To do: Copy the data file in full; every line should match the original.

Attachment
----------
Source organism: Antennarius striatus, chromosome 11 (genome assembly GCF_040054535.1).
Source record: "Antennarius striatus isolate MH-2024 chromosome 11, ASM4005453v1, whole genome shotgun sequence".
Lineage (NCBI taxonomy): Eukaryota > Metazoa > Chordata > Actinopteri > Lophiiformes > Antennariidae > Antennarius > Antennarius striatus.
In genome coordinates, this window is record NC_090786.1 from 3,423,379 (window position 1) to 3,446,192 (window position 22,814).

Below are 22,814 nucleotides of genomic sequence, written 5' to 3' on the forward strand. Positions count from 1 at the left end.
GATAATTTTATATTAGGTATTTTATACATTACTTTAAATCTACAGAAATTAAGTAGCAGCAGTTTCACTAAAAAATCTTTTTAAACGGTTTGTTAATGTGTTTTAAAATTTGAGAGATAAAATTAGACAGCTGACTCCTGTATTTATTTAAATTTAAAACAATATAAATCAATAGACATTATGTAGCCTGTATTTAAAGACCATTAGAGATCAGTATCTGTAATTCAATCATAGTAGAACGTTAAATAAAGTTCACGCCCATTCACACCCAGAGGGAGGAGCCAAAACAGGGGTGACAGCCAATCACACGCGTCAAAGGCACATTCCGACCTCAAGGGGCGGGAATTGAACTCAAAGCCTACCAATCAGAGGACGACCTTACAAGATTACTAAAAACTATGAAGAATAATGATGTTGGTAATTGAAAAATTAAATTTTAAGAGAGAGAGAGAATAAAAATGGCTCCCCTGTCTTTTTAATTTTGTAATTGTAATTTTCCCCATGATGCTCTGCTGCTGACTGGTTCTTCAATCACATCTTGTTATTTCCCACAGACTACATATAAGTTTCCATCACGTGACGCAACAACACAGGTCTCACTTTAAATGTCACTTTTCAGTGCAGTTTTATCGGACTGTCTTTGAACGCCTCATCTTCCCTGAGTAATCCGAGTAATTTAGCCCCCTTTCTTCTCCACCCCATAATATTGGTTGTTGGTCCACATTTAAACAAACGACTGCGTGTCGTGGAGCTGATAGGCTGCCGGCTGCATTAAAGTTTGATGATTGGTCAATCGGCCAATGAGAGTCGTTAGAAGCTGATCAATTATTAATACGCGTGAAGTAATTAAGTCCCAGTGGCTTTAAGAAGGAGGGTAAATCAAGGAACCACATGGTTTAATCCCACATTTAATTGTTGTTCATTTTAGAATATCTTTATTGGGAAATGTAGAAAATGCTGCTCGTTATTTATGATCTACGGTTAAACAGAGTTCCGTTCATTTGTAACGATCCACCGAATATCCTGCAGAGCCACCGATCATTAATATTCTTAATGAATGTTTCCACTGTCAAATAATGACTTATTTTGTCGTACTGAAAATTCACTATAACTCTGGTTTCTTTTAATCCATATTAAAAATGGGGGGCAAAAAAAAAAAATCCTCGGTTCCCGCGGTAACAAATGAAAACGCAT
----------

Source organism: Antennarius striatus, chromosome 11 (genome assembly GCF_040054535.1).
Source record: "Antennarius striatus isolate MH-2024 chromosome 11, ASM4005453v1, whole genome shotgun sequence".
Lineage (NCBI taxonomy): Eukaryota > Metazoa > Chordata > Actinopteri > Lophiiformes > Antennariidae > Antennarius > Antennarius striatus.
In genome coordinates, this window is record NC_090786.1 from 3,423,379 (window position 1) to 3,446,192 (window position 22,814).

Below are 22,814 nucleotides of genomic sequence, written 5' to 3' on the forward strand. Positions count from 1 at the left end.
GATAATTTTATATTAGGTATTTTATACATTACTTTAAATCTACAGAAATTAAGTAGCAGCAGTTTCACTAAAAAATCTTTTTAAACGGTTTGTTAATGTGTTTTAAAATTTGAGAGATAAAATTAGACAGCTGACTCCTGTATTTATTTAAATTTAAAACAATATAAATCAATAGACATTATGTAGCCTGTATTTAAAGACCATTAGAGATCAGTATCTGTAATTCAATCATAGTAGAACGTTAAATAAAGTTCACGCCCATTCACACCCAGAGGGAGGAGCCAAAACAGGGGTGACAGCCAATCACACGCGTCAAAGGCACATTCCGACCTCAAGGGGCGGGAATTGAACTCAAAGCCTACCAATCAGAGGACGACCTTACAAGATTACTAAAAACTATGAAGAATAATGATGTTGGTAATTGAAAAATTAAATTTTAAGAGAGAGAGAGAATAAAAATGGCTCCCCTGTCTTTTTAATTTTGTAATTGTAATTTTCCCCATGATGCTCTGCTGCTGACTGGTTCTTCAATCACATCTTGTTATTTCCCACAGACTACATATAAGTTTCCATCACGTGACGCAACAACACAGGTCTCACTTTAAATGTCACTTTTCAGTGCAGTTTTATCGGACTGTCTTTGAACGCCTCATCTTCCCTGAGTAATCCGAGTAATTTAGCCCCCTTTCTTCTCCACCCCATAATATTGGTTGTTGGTCCACATTTAAACAAACGACTGCGTGTCGTGGAGCTGATAGGCTGCCGGCTGCATTAAAGTTTGATGATTGGTCAATCGGCCAATGAGAGTCGTTAGAAGCTGATCAATTATTAATACGCGTGAAGTAATTAAGTCCCAGTGGCTTTAAGAAGGAGGGTAAATCAAGGAACCACATGGTTTAATCCCACATTTAATTGTTGTTCATTTTAGAATATCTTTATTGGGAAATGTAGAAAATGCTGCTCGTTATTTATGATCTACGGTTAAACAGAGTTCCGTTCATTTGTAACGATCCACCGAATATCCTGCAGAGCCACCGATCATTAATATTCTTAATGAATGTTTCCACTGTCAAATAATGACTTATTTTGTCGTACTGAAAATTCACTATAACTCTGGTTTCTTTTAATCCATATTAAAAATGGGGGGCAAAAAAAAAAAATCCTCGGTTCCCGCGGTAACAAATGAAAACGCAT